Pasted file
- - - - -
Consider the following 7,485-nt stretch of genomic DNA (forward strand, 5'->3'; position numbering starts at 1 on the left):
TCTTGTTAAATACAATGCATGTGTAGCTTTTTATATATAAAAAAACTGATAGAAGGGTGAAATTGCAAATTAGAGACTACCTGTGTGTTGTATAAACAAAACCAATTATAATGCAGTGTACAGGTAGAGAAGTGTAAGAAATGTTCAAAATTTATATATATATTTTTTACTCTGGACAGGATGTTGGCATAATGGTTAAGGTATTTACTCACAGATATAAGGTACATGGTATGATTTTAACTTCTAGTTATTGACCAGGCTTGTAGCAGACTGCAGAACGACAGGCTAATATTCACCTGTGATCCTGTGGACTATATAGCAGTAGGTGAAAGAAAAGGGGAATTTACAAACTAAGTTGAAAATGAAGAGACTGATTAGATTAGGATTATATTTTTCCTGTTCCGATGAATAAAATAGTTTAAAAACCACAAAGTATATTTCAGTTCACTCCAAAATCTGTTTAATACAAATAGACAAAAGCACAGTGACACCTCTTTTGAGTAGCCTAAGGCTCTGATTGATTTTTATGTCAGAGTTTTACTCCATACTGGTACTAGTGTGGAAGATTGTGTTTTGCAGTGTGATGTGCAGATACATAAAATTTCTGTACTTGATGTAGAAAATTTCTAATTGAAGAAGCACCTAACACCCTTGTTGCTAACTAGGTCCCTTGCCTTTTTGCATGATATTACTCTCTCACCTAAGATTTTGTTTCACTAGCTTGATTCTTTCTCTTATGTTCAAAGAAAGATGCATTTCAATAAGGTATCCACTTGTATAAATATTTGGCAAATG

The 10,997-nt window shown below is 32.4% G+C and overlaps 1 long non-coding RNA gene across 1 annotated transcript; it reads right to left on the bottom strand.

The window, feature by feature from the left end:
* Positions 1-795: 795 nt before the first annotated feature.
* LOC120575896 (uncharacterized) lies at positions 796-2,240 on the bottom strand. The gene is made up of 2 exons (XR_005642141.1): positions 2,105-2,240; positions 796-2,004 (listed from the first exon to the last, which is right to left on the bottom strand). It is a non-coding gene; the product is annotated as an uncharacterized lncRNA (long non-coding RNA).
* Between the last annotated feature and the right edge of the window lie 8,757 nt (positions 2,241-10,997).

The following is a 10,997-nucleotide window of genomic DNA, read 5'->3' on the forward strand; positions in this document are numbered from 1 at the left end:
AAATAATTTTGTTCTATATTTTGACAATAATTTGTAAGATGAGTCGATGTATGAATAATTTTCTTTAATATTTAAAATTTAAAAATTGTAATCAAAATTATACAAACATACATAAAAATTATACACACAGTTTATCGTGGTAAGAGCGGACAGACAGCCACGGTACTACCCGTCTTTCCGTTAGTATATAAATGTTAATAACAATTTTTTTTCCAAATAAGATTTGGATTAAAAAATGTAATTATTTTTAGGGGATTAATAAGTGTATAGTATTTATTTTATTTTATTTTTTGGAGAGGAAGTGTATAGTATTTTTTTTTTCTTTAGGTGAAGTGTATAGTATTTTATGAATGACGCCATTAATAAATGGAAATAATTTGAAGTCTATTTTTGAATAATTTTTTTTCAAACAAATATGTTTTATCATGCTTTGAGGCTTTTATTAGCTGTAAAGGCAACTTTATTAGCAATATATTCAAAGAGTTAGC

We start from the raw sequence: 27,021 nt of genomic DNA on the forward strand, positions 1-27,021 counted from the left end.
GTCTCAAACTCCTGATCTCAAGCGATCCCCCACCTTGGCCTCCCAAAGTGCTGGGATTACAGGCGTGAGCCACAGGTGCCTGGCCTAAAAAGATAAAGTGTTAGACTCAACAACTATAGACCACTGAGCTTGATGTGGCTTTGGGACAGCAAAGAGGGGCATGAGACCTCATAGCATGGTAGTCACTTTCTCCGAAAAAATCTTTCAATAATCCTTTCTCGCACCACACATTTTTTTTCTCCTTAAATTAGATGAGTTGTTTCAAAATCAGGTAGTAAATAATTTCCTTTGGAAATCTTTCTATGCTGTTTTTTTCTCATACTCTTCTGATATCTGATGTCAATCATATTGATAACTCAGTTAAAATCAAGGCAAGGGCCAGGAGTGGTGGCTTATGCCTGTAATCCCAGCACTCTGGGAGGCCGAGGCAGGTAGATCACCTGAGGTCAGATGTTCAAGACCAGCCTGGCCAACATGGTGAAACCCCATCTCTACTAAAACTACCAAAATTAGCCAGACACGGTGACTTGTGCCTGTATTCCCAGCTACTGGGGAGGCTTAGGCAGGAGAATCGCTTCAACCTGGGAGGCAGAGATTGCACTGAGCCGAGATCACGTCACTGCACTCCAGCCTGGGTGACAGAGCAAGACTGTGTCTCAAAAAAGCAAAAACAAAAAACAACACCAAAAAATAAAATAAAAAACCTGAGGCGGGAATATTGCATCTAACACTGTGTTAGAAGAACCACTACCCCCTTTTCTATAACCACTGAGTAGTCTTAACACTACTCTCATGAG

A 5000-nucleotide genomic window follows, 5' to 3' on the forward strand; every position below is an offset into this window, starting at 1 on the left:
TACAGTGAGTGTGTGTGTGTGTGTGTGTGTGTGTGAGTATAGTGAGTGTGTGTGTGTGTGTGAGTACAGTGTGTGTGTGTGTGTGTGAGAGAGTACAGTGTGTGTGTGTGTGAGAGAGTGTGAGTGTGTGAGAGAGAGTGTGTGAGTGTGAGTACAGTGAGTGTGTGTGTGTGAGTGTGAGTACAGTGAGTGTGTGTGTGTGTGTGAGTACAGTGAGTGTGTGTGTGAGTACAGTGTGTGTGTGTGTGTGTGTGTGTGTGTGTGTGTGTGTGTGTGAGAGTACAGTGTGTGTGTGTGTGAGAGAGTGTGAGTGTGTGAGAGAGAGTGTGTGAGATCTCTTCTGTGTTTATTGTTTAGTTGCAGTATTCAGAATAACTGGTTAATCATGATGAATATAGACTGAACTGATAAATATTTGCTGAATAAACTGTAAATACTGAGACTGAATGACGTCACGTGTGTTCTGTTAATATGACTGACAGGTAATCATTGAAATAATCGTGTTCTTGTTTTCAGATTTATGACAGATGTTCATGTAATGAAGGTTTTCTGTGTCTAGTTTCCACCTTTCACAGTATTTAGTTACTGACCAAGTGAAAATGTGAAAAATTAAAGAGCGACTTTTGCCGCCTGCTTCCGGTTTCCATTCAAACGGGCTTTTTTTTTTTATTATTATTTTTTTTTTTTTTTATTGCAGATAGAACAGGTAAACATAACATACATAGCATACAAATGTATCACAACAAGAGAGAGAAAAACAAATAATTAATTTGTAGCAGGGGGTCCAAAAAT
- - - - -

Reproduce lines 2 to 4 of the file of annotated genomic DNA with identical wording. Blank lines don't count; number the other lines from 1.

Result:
TCTTGTTAAATACAATGCATGTGTAGCTTTTTATATATAAAAAAACTGATAGAAGGGTGAAATTGCAAATTAGAGACTACCTGTGTGTTGTATAAACAAAACCAATTATAATGCAGTGTACAGGTAGAGAAGTGTAAGAAATGTTCAAAATTTATATATATATTTTTTACTCTGGACAGGATGTTGGCATAATGGTTAAGGTATTTACTCACAGATATAAGGTACATGGTATGATTTTAACTTCTAGTTATTGACCAGGCTTGTAGCAGACTGCAGAACGACAGGCTAATATTCACCTGTGATCCTGTGGACTATATAGCAGTAGGTGAAAGAAAAGGGGAATTTACAAACTAAGTTGAAAATGAAGAGACTGATTAGATTAGGATTATATTTTTCCTGTTCCGATGAATAAAATAGTTTAAAAACCACAAAGTATATTTCAGTTCACTCCAAAATCTGTTTAATACAAATAGACAAAAGCACAGTGACACCTCTTTTGAGTAGCCTAAGGCTCTGATTGATTTTTATGTCAGAGTTTTACTCCATACTGGTACTAGTGTGGAAGATTGTGTTTTGCAGTGTGATGTGCAGATACATAAAATTTCTGTACTTGATGTAGAAAATTTCTAATTGAAGAAGCACCTAACACCCTTGTTGCTAACTAGGTCCCTTGCCTTTTTGCATGATATTACTCTCTCACCTAAGATTTTGTTTCACTAGCTTGATTCTTTCTCTTATGTTCAAAGAAAGATGCATTTCAATAAGGTATCCACTTGTATAAATATTTGGCAAATG

The 10,997-nt window shown below is 32.4% G+C and overlaps 1 long non-coding RNA gene across 1 annotated transcript; it reads right to left on the bottom strand.

The window, feature by feature from the left end: